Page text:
But here’s the problem – what if you’re not a writer or blogger and don’t know where or how to start?

We’re all told that we need to write more content to boost our profile, but what if you have a phobia of writing? What if you’ve never published anything online before? How do you know what to write and whether your post will be any good? Our worst fears might be realised if we publish something terrible and end up looking like an idiot rather than expert.

If these sound like your fears and you’re unsure where to begin or what to do, follow these five simple steps to becoming an online influencer through LinkedIn Pulse:

1. Identify your purpose for blogging and make a decision

First, you need to understand why you want to blog – is it to increase brand visibility and promote your business to a much wider audience or do you have something important to say?

While most people share updates and some will have a go at improving their profile, taking that first step to blogging is a whole new ball game. The key is making a commitment to sharing your know-how, then following it through. Once you figure out your purpose for blogging, make that decision to get started.

2. Understand what it is you want to say

What are you going to talk about and how often you going to say it? Are you going to write about an aspect of your industry, which might appeal to a niche market but probably won’t drive significant reach, or are you going to write on broader topics – sharing your many years of business experience on topics such as employee communication, sales excellence and project management hacks?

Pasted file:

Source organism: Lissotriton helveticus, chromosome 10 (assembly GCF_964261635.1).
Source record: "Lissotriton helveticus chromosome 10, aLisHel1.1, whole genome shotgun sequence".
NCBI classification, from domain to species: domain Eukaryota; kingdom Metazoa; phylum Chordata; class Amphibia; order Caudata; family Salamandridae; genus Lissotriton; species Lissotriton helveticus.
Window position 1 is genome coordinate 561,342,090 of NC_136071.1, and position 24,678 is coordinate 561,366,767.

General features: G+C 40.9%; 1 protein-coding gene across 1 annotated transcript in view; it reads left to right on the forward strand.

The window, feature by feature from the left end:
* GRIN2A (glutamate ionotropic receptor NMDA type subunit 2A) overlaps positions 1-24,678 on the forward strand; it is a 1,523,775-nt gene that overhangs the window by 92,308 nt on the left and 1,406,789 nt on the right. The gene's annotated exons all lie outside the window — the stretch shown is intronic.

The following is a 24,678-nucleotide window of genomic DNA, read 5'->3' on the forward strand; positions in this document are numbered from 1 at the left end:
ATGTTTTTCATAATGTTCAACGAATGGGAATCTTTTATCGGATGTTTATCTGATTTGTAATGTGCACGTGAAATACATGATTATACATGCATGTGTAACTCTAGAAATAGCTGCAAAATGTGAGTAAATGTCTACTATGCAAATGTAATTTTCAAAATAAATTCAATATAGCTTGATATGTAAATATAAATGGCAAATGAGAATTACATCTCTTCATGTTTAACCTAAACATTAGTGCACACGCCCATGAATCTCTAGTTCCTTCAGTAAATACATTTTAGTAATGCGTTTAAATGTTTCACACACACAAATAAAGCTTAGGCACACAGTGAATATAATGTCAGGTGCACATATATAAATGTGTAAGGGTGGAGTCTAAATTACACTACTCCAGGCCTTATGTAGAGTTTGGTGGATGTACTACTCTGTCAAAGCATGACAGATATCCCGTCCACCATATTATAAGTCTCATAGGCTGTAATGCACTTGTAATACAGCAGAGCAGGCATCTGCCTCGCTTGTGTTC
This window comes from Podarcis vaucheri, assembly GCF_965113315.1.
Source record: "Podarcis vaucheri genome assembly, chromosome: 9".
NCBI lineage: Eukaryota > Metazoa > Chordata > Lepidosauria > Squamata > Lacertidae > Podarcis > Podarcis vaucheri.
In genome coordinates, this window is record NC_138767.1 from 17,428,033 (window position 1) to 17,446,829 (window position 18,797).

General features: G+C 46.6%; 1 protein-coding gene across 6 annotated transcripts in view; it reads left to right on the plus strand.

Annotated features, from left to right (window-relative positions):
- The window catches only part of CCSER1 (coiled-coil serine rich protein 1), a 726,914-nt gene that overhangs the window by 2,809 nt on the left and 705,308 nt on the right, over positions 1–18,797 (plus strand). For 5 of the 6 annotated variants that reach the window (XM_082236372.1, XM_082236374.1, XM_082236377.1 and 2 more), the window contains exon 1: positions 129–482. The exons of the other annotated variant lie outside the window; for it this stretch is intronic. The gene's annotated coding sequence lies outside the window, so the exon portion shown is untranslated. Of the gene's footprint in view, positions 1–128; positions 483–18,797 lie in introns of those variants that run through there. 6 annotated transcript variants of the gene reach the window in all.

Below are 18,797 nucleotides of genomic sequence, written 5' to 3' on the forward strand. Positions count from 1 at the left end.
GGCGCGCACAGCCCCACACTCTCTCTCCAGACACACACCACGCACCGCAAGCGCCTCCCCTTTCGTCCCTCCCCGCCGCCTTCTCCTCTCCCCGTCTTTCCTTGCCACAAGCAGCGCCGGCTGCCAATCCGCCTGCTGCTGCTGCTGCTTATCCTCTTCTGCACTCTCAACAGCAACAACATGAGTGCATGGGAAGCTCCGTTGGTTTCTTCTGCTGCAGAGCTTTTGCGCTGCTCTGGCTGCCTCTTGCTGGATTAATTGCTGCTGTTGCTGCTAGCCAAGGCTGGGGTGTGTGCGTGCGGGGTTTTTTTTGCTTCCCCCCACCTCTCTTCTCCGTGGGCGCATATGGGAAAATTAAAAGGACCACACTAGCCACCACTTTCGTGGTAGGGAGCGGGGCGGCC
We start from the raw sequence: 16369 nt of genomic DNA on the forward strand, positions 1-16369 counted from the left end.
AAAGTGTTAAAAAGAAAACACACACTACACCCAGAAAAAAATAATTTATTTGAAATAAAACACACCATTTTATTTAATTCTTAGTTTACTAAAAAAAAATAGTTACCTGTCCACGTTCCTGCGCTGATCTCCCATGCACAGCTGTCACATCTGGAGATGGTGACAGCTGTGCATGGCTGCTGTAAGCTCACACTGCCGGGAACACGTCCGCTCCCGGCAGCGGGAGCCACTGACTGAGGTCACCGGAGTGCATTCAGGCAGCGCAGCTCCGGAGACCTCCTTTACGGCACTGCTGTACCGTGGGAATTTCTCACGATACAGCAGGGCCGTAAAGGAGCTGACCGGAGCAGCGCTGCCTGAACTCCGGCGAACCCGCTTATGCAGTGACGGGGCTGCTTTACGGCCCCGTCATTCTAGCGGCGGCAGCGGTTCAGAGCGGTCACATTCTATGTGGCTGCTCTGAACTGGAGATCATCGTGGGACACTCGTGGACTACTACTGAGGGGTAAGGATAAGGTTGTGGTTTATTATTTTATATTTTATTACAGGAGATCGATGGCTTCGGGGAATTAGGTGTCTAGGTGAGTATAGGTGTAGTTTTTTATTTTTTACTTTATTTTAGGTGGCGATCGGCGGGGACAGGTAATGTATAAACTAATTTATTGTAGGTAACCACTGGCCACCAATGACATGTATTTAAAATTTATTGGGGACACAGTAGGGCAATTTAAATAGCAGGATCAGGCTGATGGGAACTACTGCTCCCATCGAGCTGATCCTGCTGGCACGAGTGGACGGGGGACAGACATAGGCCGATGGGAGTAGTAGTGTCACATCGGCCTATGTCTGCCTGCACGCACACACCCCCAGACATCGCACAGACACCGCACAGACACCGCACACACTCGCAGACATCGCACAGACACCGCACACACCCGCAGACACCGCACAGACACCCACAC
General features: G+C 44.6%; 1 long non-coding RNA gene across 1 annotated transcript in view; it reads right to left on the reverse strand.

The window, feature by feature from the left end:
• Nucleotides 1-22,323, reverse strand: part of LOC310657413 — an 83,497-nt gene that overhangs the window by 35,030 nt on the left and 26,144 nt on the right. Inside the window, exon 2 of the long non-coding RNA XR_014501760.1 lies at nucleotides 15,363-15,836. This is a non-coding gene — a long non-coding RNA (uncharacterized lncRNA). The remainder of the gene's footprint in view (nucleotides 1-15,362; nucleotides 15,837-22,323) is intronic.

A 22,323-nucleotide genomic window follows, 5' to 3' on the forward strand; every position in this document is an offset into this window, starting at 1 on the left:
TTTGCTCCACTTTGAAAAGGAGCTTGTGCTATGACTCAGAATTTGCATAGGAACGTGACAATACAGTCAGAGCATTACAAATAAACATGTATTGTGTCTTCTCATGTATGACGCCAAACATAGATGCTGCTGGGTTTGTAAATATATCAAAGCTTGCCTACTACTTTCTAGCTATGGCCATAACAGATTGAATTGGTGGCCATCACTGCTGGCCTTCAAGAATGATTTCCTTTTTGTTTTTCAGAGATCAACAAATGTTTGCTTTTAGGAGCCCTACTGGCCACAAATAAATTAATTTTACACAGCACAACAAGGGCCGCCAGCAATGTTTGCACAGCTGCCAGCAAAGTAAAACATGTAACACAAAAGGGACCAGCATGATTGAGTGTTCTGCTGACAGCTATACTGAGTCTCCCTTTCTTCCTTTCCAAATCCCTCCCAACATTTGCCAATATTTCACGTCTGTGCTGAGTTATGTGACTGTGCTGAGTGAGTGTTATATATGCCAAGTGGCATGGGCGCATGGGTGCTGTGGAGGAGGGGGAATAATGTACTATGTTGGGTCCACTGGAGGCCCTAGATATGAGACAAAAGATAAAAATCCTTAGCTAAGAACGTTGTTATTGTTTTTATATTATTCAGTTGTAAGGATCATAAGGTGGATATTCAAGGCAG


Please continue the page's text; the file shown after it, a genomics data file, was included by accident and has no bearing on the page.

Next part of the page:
A combination of both is best – and a focus on quality, insightful writing that will start a conversation. Always repeat the mantra – is it useful, interesting, audience-friendly and unique? Aim to write fortnightly to start with, then adjust based on audience response and your own workload.

3. Know your target audience

There’s nothing worse than writing for the wrong audience – they won’t respond and your post views will tank. Determine your ideal reader (customer, colleague, employee?) and ensure your blog posts are professional and business-focused.

If you plan to write for your peers, show them how they can get better at what they do. If you’re writing for clients, current or potential, don’t give them the hard sell – talk to them about the issues they face and ways to fix them, whether it’s through the work you do or not. Give them business advice and industry updates or insights first.

4. Outsource your writing to a professional

If you’re time poor or inexperienced at blogging, then it makes sense to engage a content writer. A professional will work with you to develop your thought leadership ideas, draft the articles in line with preferred style and voice, while using relevant keywords, catchy headlines and appealing images.

A professional will also edit and proofread the piece, then publish it for you on Pulse. This not only frees up your time for the work of running your business but ensures that someone with digital content skills can get your first few blog posts off the ground.

5. Learn from the professionals then jump in yourself